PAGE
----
Another study conducted in Dek Island, Ethiopia, indicated that the informants, in both age categories, that reported a medicinal plant as a remedy for an illness were able to identify the plants during the collection of medicinal plants for depository. Eighty-nine informants reported 60 medicinal plants that are used to treat both human and animal diseases. Of which 14 individuals reported 6-11 medicinal plants. The female informants reported five medicinal plants: Glinus lotoides, Momordica foetida, Brassica carinata, Justicia schimperiana and Zingiber officinale that are used to treat ‘mich’, ‘kosso’ (Tapeworm) and ‘hodkurtet’ (stomachache). The 60 medicinal plant species are distributed across 40 families and 58 genera. In terms of number of medicinal plant species, Asteraceae are the dominant family (4 genera, 5 species) followed by Euphorbiaceae, Malvaceae and Poaceae (3 genera, 3species), Amaryllidaceace, Brassicaceae, Cucurbitaceae, Lamiaceae, Olacaceae, Sapindaceae, Solanaceae and Verbenaceae each has two genera and two species. The rest have one species each [12].

The medicinal plants species are used to treat 45 diseases. Twenty-two are used to treat gastrointestinal illness and intestinal parasites followed by 17 for internal and respiratory diseases, 14 for evil eye, 13 for skin infection and external injuries, 11for cancer and swellings and 6 for ‘mich’. Three medicinal plants are used as a remedy for rabies, 2 for snakebite and 2 for venereal disease and impotence. Fourteen multiple plants treatments with different combinations of medicinal plants are used to treat cancer, evil eye, internal and external illnesses. Six are used to treat internal illness followed by 3 for evil eye and 2 for cancer and gastrointestinal illness. The highest number of medicinal plants in a multiple medicinal plants prescription is ten that is used to treat evil eye. Analysis of the growth forms of the medicinal plants used in single treatment elucidated that 33 species are herbs, 10 shrubs, 9 trees and 2 climbers. In multiple treatments, 26 are herbs, 17 trees, 7 shrubs and 1 climber. The herbaceous species constituted the largest number or proportion in both types of treatments [12].

A study conducted in Laelay Adi-yabo, Northern Ethiopia reported that a total of 37 medicinal plant species belonging to 37 genera and 24 families. The habits of the plants were 29% each (shrubs, trees and herbs) and 10% climbers. Most frequently used plant part were leaves (34%) followed by roots (24%), seed (6%) and the remaining were other parts. Crushing was the most common way of remedy preparation. While, healing knowledge transfer varies within family. The result of the study revealed the existence of traditional healing knowledge had conserved the diversity of medicinal plants [13]. Seventy-two plant species distributed into 48 families and70 genera were documented as having medicinal value in the study area. Sixty-five (71%) of the medicinal plants were collected from natural vegetation and 27 (29%) from home gardens. Of these 45 (62%) were used as human medicines 15 (21%) as livestock medicines and 13(18%) were used for treating both human and livestock diseases [14].

DISCUSSION

Traditional medicine plays a significant role in the healthcare of the majority of the people in developing countries, including Ethiopia, and medicinal plants provide valuable contribution to this practice. Emerging evidence indicates that cancer is becoming one of major health problems in Ethiopia. Relying primarily on field surveys, there have been recent efforts to assess the use of Ethiopian traditional medicinal plants for treatment of various diseases including cancer. The present paper is an overview of the literature reporting the use of these plants for cancer treatment. It was reported that 30 species of plants were used for treating human cancer, with most of them belonging to different plant families. In addition to cancer, a large majority of the plants were also used against various types of other diseases. For most of the plants reported (73%), there was some kind of independent experimental/clinical evidence supporting their claimed anticancer activity. A small number of medicinal plants (13%) were mentioned to be used only in Ethiopia for cancer treatment, but no experimental/clinical confirmation was available [15].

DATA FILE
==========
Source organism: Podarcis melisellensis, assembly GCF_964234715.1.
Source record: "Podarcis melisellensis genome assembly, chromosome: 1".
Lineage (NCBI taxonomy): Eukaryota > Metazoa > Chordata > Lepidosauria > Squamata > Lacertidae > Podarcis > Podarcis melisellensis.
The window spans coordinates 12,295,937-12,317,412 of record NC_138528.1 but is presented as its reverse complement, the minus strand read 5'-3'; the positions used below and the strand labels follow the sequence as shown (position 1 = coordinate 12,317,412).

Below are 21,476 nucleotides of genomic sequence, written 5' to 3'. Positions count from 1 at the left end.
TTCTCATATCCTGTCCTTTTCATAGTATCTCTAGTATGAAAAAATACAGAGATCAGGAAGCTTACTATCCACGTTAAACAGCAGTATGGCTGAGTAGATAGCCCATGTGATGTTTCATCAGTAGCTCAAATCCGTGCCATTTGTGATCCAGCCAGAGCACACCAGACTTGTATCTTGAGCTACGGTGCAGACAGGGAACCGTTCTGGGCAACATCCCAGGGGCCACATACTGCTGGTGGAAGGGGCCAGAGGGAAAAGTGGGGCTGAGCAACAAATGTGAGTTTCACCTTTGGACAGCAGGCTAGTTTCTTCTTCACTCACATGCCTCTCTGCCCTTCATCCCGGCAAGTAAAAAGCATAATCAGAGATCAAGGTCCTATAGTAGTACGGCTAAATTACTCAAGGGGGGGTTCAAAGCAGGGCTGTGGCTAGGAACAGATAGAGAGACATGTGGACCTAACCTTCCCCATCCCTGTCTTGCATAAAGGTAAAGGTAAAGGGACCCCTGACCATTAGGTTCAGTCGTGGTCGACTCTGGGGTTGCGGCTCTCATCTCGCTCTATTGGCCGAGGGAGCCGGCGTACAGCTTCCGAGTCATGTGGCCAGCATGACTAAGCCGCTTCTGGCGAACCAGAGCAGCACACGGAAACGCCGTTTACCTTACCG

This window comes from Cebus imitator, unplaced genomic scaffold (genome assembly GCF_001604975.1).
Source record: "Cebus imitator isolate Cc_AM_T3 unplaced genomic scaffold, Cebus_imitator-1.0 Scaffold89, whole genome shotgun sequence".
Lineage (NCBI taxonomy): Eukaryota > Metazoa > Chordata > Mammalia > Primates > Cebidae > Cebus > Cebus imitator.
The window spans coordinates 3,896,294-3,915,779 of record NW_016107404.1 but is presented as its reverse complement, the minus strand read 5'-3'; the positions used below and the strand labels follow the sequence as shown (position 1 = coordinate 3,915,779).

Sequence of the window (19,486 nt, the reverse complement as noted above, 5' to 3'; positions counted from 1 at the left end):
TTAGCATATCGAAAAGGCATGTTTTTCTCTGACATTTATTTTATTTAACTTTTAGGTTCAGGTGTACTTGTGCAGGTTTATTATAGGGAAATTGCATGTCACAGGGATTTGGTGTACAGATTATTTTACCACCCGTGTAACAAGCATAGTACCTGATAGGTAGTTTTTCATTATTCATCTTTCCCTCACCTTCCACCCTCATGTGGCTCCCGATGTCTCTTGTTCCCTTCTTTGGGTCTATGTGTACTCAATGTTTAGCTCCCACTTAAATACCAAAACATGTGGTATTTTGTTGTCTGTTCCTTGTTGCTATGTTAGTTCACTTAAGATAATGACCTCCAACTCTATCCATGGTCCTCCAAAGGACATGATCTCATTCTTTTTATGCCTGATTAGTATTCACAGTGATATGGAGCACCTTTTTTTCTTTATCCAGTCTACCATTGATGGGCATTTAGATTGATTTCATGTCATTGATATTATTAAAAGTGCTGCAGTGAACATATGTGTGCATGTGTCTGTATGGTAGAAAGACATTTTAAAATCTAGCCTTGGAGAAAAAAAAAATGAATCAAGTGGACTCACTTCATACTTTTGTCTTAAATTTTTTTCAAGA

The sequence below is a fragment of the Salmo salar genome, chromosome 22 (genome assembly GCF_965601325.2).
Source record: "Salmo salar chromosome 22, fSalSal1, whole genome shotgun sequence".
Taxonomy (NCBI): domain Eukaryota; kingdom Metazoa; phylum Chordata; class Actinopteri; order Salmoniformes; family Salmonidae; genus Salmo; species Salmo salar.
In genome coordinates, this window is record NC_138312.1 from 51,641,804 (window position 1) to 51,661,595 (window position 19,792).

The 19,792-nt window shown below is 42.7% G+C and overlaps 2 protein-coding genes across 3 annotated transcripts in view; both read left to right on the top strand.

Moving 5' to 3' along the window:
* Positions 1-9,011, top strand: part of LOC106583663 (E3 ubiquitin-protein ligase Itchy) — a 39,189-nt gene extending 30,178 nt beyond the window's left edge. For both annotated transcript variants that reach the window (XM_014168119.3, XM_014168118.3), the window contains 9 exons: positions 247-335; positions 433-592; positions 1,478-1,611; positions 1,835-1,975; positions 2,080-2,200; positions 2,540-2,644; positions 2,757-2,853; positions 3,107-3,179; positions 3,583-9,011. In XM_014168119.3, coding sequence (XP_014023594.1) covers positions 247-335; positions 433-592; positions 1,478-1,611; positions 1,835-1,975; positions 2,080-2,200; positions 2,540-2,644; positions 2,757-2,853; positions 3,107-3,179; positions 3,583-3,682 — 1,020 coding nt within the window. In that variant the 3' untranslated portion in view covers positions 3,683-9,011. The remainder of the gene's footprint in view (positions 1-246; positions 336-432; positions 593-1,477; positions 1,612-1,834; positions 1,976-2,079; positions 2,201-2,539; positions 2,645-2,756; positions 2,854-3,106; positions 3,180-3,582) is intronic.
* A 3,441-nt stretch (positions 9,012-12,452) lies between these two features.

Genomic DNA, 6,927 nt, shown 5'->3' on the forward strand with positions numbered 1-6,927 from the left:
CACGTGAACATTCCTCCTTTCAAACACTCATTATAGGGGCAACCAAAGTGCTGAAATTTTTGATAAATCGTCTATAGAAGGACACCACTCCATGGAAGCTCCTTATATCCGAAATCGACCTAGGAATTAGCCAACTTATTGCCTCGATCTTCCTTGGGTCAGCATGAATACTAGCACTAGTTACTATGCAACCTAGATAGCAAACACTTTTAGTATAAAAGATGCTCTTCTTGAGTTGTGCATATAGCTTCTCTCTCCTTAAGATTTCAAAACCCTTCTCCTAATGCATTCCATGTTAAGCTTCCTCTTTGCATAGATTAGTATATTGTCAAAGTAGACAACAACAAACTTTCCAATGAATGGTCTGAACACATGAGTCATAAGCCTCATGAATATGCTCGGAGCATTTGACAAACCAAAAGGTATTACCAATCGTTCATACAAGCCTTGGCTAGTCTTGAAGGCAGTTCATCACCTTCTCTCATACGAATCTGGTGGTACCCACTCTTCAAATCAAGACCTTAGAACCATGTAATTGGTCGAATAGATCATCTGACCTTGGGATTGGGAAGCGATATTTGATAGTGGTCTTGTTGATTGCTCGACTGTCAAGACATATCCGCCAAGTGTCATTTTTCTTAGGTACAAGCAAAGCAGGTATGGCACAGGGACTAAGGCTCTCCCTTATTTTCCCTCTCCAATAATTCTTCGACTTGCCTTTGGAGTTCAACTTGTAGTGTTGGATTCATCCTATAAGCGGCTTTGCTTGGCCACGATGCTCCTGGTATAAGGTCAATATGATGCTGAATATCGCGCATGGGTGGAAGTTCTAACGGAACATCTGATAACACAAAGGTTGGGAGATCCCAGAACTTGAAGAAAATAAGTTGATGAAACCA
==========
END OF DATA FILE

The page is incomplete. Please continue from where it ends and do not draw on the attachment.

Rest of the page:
Herbal therapy appears to play a prominent role in Ethiopian traditional medicine. Ethiopia is considered the home of some of the most diverse plant species in Africa that serve as sources of many traditional medicinal plants. In Ethiopia, medicinal plants contribute, to about 80% of the traditional medicines used in the country (the others being animal and mineral origins) [16,17]. Most of these plants are obtained from local sources in the wild by knowledge able traditional practitioners. It has been reported that approximately 800species of the medicinal plants grown in Ethiopia are used for treating about 300 medical conditions [18].

About one hundred fifty four plant species find applications by the traditional medical practitioners of the country to treat different types of mental disorders. Those plants were identified and distributed in 61 families. According to this report there is high species diversity of medicinal plants used which may be due to the climate variation that exists with the different parts of the country. Families, Fabaceae and Asteraceae each account 18 (11.7%) and 17 (11%), respectively [19]. In the traditional treatment of mental illnesses in Ethiopia, various plants parts either in combination, whole plant part or alone are employed. In the combination scenario, the practitioners may believe that the active therapeutic ingredients found at two or more parts of the plant. According to this review, root was the most commonly used plant part in the preparation of remedies as compared to other parts. But, the use of plants roots for various purposes has its own problems on the survival of the plant species [19].

CONCLUSION

Traditional Healers still play a great role in the primary health care systems in Ethiopia. The sparsely distributed forests were important resources of healers and repositories of medicinal plants gene pools.

COMPETING INTERESTS

The authors declare that they have no competing interests.

AUTHORS’ CONTRIBUTION

GT and GG wrote and edited the manuscript. All authors read and approved the final manuscript.